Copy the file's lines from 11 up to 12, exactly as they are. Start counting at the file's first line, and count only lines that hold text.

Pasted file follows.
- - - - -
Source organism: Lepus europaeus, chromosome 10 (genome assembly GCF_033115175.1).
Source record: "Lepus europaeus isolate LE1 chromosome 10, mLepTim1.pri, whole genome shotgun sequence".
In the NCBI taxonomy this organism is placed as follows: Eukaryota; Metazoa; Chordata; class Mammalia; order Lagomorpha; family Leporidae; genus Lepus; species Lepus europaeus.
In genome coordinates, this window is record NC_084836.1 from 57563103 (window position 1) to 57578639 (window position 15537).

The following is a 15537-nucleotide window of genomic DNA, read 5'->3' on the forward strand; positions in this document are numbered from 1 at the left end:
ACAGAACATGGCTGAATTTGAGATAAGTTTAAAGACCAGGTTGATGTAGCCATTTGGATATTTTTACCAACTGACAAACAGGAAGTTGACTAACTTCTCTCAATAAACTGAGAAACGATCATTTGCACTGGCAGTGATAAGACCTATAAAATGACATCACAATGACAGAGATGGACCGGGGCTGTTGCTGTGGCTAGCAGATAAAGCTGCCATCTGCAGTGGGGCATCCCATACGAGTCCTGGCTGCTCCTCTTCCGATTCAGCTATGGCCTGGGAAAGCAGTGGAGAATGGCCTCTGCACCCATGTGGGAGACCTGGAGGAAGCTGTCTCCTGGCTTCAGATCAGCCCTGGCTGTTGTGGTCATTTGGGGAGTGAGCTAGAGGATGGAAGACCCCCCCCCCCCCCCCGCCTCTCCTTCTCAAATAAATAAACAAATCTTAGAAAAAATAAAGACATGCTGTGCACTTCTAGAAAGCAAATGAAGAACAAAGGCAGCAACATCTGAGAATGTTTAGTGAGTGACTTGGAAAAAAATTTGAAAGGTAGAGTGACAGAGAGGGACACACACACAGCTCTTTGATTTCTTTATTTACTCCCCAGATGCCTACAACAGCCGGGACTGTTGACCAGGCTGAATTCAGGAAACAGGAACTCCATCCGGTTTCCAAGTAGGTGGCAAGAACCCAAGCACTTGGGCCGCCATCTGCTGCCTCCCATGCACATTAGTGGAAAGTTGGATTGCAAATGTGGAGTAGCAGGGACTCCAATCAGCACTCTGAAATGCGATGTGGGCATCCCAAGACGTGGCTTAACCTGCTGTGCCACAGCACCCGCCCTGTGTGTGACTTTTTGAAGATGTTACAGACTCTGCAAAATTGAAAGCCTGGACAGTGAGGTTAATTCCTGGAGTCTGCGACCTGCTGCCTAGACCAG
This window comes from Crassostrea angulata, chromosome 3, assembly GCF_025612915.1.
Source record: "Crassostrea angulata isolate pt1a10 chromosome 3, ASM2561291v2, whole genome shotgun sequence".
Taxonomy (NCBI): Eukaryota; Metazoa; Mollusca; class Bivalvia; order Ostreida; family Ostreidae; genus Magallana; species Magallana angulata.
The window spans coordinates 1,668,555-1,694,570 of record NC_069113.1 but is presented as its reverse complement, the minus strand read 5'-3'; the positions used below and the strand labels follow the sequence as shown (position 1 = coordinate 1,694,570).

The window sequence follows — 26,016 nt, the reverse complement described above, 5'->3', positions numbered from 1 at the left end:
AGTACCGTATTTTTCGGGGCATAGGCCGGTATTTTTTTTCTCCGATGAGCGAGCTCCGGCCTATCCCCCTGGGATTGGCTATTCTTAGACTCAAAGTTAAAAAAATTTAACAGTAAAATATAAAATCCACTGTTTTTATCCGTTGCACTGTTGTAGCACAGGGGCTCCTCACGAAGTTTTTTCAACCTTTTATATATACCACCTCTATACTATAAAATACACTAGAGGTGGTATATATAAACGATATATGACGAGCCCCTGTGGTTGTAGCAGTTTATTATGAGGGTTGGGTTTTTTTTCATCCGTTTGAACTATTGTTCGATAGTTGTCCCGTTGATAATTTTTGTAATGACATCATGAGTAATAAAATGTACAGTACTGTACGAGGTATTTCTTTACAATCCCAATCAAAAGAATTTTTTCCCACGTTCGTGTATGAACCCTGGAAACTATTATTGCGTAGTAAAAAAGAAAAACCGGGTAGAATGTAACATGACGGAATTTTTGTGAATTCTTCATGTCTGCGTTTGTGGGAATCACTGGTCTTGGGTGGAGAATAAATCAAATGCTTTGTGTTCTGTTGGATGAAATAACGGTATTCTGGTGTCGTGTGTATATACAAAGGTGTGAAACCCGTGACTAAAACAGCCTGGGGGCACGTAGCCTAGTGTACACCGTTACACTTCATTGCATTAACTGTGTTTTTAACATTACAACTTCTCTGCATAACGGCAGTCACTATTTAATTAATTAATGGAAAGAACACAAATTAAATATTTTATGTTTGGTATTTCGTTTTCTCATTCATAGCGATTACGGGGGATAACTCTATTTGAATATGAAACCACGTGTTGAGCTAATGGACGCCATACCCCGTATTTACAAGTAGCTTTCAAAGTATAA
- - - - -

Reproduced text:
The window sequence follows — 26,016 nt, the reverse complement described above, 5'->3', positions numbered from 1 at the left end:
AGTACCGTATTTTTCGGGGCATAGGCCGGTATTTTTTTTCTCCGATGAGCGAGCTCCGGCCTATCCCCCTGGGATTGGCTATTCTTAGACTCAAAGTTAAAAAAATTTAACAGTAAAATATAAAATCCACTGTTTTTATCCGTTGCACTGTTGTAGCACAGGGGCTCCTCACGAAGTTTTTTCAACCTTTTATATATACCACCTCTATACTATAAAATACACTAGAGGTGGTATATATAAACGATATATGACGAGCCCCTGTGGTTGTAGCAGTTTATTATGAGGGTTGGGTTTTTTTTCATCCGTTTGAACTATTGTTCGATAGTTGTCCCGTTGATAATTTTTGTAATGACATCATGAGTAATAAAATGTACAGTACTGTACGAGGTATTTCTTTACAATCCCAATCAAAAGAATTTTTTCCCACGTTCGTGTATGAACCCTGGAAACTATTATTGCGTAGTAAAAAAGAAAAACCGGGTAGAATGTAACATGACGGAATTTTTGTGAATTCTTCATGTCTGCGTTTGTGGGAATCACTGGTCTTGGGTGGAGAATAAATCAAATGCTTTGTGTTCTGTTGGATGAAATAACGGTATTCTGGTGTCGTGTGTATATACAAAGGTGTGAAACCCGTGACTAAAACAGCCTGGGGGCACGTAGCCTAGTGTACACCGTTACACTTCATTGCATTAACTGTGTTTTTAACATTACAACTTCTCTGCATAACGGCAGTCACTATTTAATTAATTAATGGAAAGAACACAAATTAAATATTTTATGTTTGGTATTTCGTTTTCTCATTCATAGCGATTACGGGGGATAACTCTATTTGAATATGAAACCACGTGTTGAGCTAATGGACGCCATACCCCGTATTTACAAGTAGCTTTCAAAGTATAA